Companies hope to reap enterprise zone benefits

September 10, 1995|By Sherrie Ruhl | Sherrie Ruhl,Sun Staff Writer

Edgewood's enterprise zone designation, with tax credits for expanding businesses and new companies, might help several firms move forward with construction or expansion plans.

The possibility of receiving tax credits through the enterprise zone provided the "little something extra" that made Mars Supermarkets Inc.'s decide to proceed with construction of its Woodridge Shopping Center in Edgewood, said chief executive officer Dennis C. McCoy.

Renovation of the aging Edgewood Shopping Plaza is planned to begin in a few months, too. And the owners of Lakeside Motel at U.S. 40 and Mountain Road 152, a mile or so west of the proposed Mars center, are hopeful they can use enterprise zone funds to renovate the 35 year-old facility.

Paul Gilbert, director of the county's office of business and economic development, cautioned that businesses have to apply to the county for a certification of eligibility to qualify for the tax credits and other benefits such as low-interest loans. He said they are not awarded automatically. So far, no projects have been approved, he said.

"I think that a lot of what we are seeing now would have happened anyway . . . but the fact that the designation came about gave investors and companies the push to move forward," Mr. Gilbert said.

Mr. McCoy said he had decided to postpone indefinitely construction of the 110,000-square-foot shopping center outside the Woodridge residential community when he took over management of the supermarket chain in mid-March.

"The numbers made it difficult to justify building the center. It just wasn't financially feasible," he said.

Once Edgewood was designated an enterprise zone in mid-June, the company decided to move ahead. The enterprise zone stretches from Joppatowne on the Baltimore-Harford county border along U.S. 40 to Route 24 in Edgewood.

"The zone put us back on the fast track with that shopping center. For us, the tax benefits, including real estate tax credits, made it financially feasible," Mr. McCoy said.

Real estate tax credits in the enterprise zone are applied against the increase in assessment created by new construction, expansions or major renovations. The county continues to receive the property taxes it currently collects on the land, Mr. Gilbert said. "The county never gives up one cent of the money it is collecting," he said.

Mars also has set its sights on receiving up to $3,000 in tax credits, which would reduce the amount of income taxes it pays the state, for hiring economically disadvantaged people. The tax credit, if granted, would be phased in over three years. The state is working on a definition of who meets the economically disadvantaged criteria in Harford, Mr. Gilbert said.

Mars expects to employ about 110 full-time and part-time workers. The other stores are expected to hire about 100 workers, Mr. McCoy said.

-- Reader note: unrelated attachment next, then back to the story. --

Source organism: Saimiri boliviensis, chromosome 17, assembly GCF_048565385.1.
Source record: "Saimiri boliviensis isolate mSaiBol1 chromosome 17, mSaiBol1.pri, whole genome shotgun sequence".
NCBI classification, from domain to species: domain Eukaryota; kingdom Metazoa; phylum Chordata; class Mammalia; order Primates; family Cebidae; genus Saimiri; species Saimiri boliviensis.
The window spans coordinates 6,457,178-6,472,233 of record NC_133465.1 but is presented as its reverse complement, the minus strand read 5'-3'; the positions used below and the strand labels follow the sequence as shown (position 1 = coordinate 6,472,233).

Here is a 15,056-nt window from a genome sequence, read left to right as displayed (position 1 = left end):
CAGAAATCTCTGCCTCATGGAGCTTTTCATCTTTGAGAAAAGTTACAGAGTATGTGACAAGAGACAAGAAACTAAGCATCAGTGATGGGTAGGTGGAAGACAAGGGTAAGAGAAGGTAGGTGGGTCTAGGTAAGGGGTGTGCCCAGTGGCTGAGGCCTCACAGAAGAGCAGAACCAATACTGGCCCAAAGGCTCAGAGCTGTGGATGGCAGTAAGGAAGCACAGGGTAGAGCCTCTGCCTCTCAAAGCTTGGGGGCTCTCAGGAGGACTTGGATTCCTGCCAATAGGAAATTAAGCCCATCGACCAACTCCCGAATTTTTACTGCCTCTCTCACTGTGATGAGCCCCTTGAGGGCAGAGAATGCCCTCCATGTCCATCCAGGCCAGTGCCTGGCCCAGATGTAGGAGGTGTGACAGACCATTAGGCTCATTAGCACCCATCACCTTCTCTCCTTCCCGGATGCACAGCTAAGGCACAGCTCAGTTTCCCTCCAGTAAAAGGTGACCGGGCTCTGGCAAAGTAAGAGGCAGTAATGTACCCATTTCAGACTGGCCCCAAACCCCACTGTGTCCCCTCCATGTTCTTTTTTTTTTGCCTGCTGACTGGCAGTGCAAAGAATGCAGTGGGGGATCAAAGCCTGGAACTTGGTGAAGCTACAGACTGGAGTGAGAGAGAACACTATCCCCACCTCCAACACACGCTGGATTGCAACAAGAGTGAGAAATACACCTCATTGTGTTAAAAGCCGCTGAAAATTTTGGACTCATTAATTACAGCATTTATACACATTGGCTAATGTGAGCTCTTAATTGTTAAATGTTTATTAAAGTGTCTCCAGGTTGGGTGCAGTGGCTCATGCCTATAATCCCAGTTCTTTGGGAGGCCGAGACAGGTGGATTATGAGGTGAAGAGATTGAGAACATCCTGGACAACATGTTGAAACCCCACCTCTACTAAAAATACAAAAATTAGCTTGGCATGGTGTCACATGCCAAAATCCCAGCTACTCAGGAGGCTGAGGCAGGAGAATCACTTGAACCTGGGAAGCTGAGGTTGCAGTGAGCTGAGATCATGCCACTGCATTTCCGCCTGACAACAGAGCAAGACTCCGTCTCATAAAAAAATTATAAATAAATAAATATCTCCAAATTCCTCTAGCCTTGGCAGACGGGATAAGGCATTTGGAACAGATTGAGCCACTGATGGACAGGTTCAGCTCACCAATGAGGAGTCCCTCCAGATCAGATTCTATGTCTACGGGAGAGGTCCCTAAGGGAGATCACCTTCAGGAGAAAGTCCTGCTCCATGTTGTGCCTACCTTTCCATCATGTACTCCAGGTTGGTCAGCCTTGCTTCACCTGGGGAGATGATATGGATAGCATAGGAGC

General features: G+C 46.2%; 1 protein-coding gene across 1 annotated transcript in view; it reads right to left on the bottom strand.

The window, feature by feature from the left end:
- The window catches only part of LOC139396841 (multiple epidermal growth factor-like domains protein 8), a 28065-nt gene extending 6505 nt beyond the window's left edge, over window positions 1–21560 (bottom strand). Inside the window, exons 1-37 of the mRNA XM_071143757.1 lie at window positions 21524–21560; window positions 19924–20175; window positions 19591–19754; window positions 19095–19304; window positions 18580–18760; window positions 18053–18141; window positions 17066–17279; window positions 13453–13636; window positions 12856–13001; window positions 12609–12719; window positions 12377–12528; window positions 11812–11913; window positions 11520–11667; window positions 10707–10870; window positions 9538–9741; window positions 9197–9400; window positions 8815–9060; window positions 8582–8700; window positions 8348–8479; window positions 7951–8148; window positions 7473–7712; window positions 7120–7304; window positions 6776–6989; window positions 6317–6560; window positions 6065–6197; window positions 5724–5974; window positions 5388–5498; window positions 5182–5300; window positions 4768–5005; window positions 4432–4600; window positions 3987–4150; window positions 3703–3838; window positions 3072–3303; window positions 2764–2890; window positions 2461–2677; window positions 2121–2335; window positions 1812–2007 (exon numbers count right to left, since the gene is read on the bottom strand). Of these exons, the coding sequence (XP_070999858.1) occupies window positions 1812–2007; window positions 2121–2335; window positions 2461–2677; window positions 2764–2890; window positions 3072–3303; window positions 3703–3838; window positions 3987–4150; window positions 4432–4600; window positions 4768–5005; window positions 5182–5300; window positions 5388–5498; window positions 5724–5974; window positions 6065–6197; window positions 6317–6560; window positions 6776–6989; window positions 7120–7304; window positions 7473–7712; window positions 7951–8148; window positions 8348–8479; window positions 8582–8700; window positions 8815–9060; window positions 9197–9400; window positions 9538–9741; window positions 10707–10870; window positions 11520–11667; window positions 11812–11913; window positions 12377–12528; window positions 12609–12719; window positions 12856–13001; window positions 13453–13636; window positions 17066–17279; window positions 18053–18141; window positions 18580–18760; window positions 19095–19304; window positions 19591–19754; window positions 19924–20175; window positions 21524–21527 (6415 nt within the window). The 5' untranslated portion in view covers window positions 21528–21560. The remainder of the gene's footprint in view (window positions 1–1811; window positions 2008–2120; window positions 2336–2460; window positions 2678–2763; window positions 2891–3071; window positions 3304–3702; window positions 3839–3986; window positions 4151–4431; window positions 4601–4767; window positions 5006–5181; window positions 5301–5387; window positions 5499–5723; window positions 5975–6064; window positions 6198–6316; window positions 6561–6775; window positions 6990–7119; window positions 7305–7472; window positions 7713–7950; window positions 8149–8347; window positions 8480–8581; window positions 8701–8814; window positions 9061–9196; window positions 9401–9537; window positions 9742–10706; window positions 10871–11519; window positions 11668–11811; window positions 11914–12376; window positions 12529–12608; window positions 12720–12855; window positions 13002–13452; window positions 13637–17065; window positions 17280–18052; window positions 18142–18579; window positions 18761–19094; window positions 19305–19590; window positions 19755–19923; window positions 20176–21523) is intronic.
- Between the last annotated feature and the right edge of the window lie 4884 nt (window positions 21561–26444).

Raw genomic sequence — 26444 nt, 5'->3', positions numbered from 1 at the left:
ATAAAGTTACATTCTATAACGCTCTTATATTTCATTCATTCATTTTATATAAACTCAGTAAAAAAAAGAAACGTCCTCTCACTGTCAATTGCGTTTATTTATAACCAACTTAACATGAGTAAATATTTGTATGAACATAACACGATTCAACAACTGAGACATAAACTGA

The company will start construction of the shopping center in about two weeks, he said. The center, which will cost about $3 million, should be completed this spring.

In addition to a 52,000-square-foot Mars store, plans call for the center to include a drug store, a women's clothing shop, a shoe store, a video store, an Italian restaurant and a bank branch. A freestanding restaurant is planned for the parking lot.

Mars, in a planned second phase of the shopping center, wants to build a midsize general merchandise facility, such as a Target store, Mr. McCoy said. He could not say when the second phase might be started.

Another project moving ahead because of the enterprise zone is the renovation of the Edgewood Shopping Plaza at 2216 Hanson Road, anchored by a 25,000-square-foot Santoni's grocery store, said Santoni's President Robert N. Santoni Sr.

Mr. Santoni praised the benefits of the enterprise zone &r designation and said he doubted the shopping center would have been scheduled for renovation so quickly without it.

The aging strip center's renovation probably will begin this fall and take about two months to complete. Mr. Santoni said his supermarket, part of a chain, will not close during the renovations. The strip shopping center will get a new facade with updated storefronts, new signs, a new parking lot and a much-needed paint job.

The shopping center is owned by First Washington Management in Bethesda. Ed Dosik, property manager, was on vacation and did not return phone calls.

Konrad and Jean Steck plan to apply for low-interest loans to pay for the renovation of their 35-year-old Lakeside motel. Mrs. Steck said she is hopeful that low-interest loans and other enterprise inventives can be used to lure a restaurant to the 14-acre complex.

The Stecks will open their Super 8 Motel next to Lakeside on Sept. 26. The 45-room hotel, to be owned and managed by the Stecks, will employ about 10 people.

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